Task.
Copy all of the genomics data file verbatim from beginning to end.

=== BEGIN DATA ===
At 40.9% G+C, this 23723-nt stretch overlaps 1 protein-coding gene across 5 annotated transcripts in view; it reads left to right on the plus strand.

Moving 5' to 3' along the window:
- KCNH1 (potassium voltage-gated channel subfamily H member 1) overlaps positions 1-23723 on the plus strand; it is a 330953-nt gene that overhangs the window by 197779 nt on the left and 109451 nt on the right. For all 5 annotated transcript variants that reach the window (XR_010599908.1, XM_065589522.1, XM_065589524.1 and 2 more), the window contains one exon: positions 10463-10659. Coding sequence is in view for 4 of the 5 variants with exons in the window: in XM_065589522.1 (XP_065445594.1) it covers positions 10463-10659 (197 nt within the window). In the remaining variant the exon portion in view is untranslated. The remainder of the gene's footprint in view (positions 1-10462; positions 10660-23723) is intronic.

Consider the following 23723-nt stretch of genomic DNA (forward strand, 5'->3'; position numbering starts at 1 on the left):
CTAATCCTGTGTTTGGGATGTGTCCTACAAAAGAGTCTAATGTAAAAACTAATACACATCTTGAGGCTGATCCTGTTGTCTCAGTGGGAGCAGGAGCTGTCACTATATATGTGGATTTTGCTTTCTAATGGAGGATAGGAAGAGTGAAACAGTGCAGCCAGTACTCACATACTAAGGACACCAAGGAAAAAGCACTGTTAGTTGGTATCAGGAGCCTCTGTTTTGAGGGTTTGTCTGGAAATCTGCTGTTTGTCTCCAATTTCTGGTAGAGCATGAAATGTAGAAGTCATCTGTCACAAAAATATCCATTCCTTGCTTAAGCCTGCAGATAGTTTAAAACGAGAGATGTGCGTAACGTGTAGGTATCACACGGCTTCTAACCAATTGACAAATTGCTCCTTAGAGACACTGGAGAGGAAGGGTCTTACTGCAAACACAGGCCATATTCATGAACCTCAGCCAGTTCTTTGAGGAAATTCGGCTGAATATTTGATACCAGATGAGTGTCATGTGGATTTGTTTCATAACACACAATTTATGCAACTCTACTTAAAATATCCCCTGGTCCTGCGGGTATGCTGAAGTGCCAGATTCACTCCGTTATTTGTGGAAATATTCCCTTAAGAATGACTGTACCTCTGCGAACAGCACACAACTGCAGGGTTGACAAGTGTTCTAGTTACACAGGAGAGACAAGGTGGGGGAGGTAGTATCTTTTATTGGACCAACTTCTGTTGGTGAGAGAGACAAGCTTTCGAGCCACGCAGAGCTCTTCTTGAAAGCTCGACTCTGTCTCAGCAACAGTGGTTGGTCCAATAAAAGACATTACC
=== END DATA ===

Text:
At 40.9% G+C, this 23723-nt stretch overlaps 1 protein-coding gene across 5 annotated transcripts in view; it reads left to right on the plus strand.

Moving 5' to 3' along the window:
- KCNH1 (potassium voltage-gated channel subfamily H member 1) overlaps positions 1-23723 on the plus strand; it is a 330953-nt gene that overhangs the window by 197779 nt on the left and 109451 nt on the right. For all 5 annotated transcript variants that reach the window (XR_010599908.1, XM_065589522.1, XM_065589524.1 and 2 more), the window contains one exon: positions 10463-10659. Coding sequence is in view for 4 of the 5 variants with exons in the window: in XM_065589522.1 (XP_065445594.1) it covers positions 10463-10659 (197 nt within the window). In the remaining variant the exon portion in view is untranslated. The remainder of the gene's footprint in view (positions 1-10462; positions 10660-23723) is intronic.

Consider the following 23723-nt stretch of genomic DNA (forward strand, 5'->3'; position numbering starts at 1 on the left):
CTAATCCTGTGTTTGGGATGTGTCCTACAAAAGAGTCTAATGTAAAAACTAATACACATCTTGAGGCTGATCCTGTTGTCTCAGTGGGAGCAGGAGCTGTCACTATATATGTGGATTTTGCTTTCTAATGGAGGATAGGAAGAGTGAAACAGTGCAGCCAGTACTCACATACTAAGGACACCAAGGAAAAAGCACTGTTAGTTGGTATCAGGAGCCTCTGTTTTGAGGGTTTGTCTGGAAATCTGCTGTTTGTCTCCAATTTCTGGTAGAGCATGAAATGTAGAAGTCATCTGTCACAAAAATATCCATTCCTTGCTTAAGCCTGCAGATAGTTTAAAACGAGAGATGTGCGTAACGTGTAGGTATCACACGGCTTCTAACCAATTGACAAATTGCTCCTTAGAGACACTGGAGAGGAAGGGTCTTACTGCAAACACAGGCCATATTCATGAACCTCAGCCAGTTCTTTGAGGAAATTCGGCTGAATATTTGATACCAGATGAGTGTCATGTGGATTTGTTTCATAACACACAATTTATGCAACTCTACTTAAAATATCCCCTGGTCCTGCGGGTATGCTGAAGTGCCAGATTCACTCCGTTATTTGTGGAAATATTCCCTTAAGAATGACTGTACCTCTGCGAACAGCACACAACTGCAGGGTTGACAAGTGTTCTAGTTACACAGGAGAGACAAGGTGGGGGAGGTAGTATCTTTTATTGGACCAACTTCTGTTGGTGAGAGAGACAAGCTTTCGAGCCACGCAGAGCTCTTCTTGAAAGCTCGACTCTGTCTCAGCAACAGTGGTTGGTCCAATAAAAGACATTACC